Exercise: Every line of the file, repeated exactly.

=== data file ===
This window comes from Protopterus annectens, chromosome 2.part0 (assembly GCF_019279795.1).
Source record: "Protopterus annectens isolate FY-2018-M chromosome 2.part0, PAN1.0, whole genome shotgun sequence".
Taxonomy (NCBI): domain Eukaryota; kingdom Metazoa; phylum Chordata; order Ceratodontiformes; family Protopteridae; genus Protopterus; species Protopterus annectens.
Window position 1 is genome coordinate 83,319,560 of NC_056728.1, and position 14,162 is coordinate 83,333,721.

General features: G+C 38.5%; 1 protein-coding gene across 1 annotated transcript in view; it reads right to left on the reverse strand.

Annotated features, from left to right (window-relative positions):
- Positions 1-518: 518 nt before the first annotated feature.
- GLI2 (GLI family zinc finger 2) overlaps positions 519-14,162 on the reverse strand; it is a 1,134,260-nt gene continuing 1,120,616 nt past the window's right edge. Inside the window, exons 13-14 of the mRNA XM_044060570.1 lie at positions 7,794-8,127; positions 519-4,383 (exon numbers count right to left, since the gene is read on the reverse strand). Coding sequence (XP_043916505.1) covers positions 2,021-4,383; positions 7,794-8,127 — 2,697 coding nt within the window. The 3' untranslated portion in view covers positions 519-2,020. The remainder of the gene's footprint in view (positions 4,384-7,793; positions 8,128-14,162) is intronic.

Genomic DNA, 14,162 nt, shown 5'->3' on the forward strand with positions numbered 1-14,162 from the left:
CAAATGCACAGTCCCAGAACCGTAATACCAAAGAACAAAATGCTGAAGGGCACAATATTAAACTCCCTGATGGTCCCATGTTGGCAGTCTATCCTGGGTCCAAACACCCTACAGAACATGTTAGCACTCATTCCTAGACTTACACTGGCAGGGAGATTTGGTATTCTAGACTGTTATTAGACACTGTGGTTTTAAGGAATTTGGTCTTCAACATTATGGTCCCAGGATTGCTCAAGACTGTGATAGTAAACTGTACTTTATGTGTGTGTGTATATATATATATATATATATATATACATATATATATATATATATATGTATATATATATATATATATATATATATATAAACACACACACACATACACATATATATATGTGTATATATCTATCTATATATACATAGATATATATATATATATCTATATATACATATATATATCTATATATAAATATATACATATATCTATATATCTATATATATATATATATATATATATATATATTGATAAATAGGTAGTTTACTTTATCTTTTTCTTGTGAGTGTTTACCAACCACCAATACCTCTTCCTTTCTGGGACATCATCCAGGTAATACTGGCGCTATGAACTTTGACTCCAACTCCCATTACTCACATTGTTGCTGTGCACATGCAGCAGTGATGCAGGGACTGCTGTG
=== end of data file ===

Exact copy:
This window comes from Protopterus annectens, chromosome 2.part0 (assembly GCF_019279795.1).
Source record: "Protopterus annectens isolate FY-2018-M chromosome 2.part0, PAN1.0, whole genome shotgun sequence".
Taxonomy (NCBI): domain Eukaryota; kingdom Metazoa; phylum Chordata; order Ceratodontiformes; family Protopteridae; genus Protopterus; species Protopterus annectens.
Window position 1 is genome coordinate 83,319,560 of NC_056728.1, and position 14,162 is coordinate 83,333,721.

General features: G+C 38.5%; 1 protein-coding gene across 1 annotated transcript in view; it reads right to left on the reverse strand.

Annotated features, from left to right (window-relative positions):
- Positions 1-518: 518 nt before the first annotated feature.
- GLI2 (GLI family zinc finger 2) overlaps positions 519-14,162 on the reverse strand; it is a 1,134,260-nt gene continuing 1,120,616 nt past the window's right edge. Inside the window, exons 13-14 of the mRNA XM_044060570.1 lie at positions 7,794-8,127; positions 519-4,383 (exon numbers count right to left, since the gene is read on the reverse strand). Coding sequence (XP_043916505.1) covers positions 2,021-4,383; positions 7,794-8,127 — 2,697 coding nt within the window. The 3' untranslated portion in view covers positions 519-2,020. The remainder of the gene's footprint in view (positions 4,384-7,793; positions 8,128-14,162) is intronic.

Genomic DNA, 14,162 nt, shown 5'->3' on the forward strand with positions numbered 1-14,162 from the left:
CAAATGCACAGTCCCAGAACCGTAATACCAAAGAACAAAATGCTGAAGGGCACAATATTAAACTCCCTGATGGTCCCATGTTGGCAGTCTATCCTGGGTCCAAACACCCTACAGAACATGTTAGCACTCATTCCTAGACTTACACTGGCAGGGAGATTTGGTATTCTAGACTGTTATTAGACACTGTGGTTTTAAGGAATTTGGTCTTCAACATTATGGTCCCAGGATTGCTCAAGACTGTGATAGTAAACTGTACTTTATGTGTGTGTGTATATATATATATATATATATATATACATATATATATATATATATATGTATATATATATATATATATATATATATATAAACACACACACACATACACATATATATATGTGTATATATCTATCTATATATACATAGATATATATATATATATCTATATATACATATATATATCTATATATAAATATATACATATATCTATATATCTATATATATATATATATATATATATATATATTGATAAATAGGTAGTTTACTTTATCTTTTTCTTGTGAGTGTTTACCAACCACCAATACCTCTTCCTTTCTGGGACATCATCCAGGTAATACTGGCGCTATGAACTTTGACTCCAACTCCCATTACTCACATTGTTGCTGTGCACATGCAGCAGTGATGCAGGGACTGCTGTG